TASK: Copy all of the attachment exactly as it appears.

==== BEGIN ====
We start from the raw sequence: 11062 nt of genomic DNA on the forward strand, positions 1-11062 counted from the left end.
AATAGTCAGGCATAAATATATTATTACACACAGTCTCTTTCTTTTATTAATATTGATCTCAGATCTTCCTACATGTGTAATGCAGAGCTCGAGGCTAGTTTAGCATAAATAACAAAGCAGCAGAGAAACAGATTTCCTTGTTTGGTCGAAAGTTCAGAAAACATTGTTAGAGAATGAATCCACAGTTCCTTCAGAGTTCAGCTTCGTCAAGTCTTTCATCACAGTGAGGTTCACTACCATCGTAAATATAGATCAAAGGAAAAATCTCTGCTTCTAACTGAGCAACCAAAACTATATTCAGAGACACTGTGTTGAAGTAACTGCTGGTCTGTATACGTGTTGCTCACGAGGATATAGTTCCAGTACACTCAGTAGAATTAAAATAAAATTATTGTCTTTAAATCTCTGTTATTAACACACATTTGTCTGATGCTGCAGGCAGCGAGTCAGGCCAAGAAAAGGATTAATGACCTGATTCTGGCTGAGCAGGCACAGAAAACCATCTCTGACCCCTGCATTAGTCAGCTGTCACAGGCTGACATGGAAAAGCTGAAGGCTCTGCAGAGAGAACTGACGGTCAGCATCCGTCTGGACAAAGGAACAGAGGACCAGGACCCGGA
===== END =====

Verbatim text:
We start from the raw sequence: 11062 nt of genomic DNA on the forward strand, positions 1-11062 counted from the left end.
AATAGTCAGGCATAAATATATTATTACACACAGTCTCTTTCTTTTATTAATATTGATCTCAGATCTTCCTACATGTGTAATGCAGAGCTCGAGGCTAGTTTAGCATAAATAACAAAGCAGCAGAGAAACAGATTTCCTTGTTTGGTCGAAAGTTCAGAAAACATTGTTAGAGAATGAATCCACAGTTCCTTCAGAGTTCAGCTTCGTCAAGTCTTTCATCACAGTGAGGTTCACTACCATCGTAAATATAGATCAAAGGAAAAATCTCTGCTTCTAACTGAGCAACCAAAACTATATTCAGAGACACTGTGTTGAAGTAACTGCTGGTCTGTATACGTGTTGCTCACGAGGATATAGTTCCAGTACACTCAGTAGAATTAAAATAAAATTATTGTCTTTAAATCTCTGTTATTAACACACATTTGTCTGATGCTGCAGGCAGCGAGTCAGGCCAAGAAAAGGATTAATGACCTGATTCTGGCTGAGCAGGCACAGAAAACCATCTCTGACCCCTGCATTAGTCAGCTGTCACAGGCTGACATGGAAAAGCTGAAGGCTCTGCAGAGAGAACTGACGGTCAGCATCCGTCTGGACAAAGGAACAGAGGACCAGGACCCGGA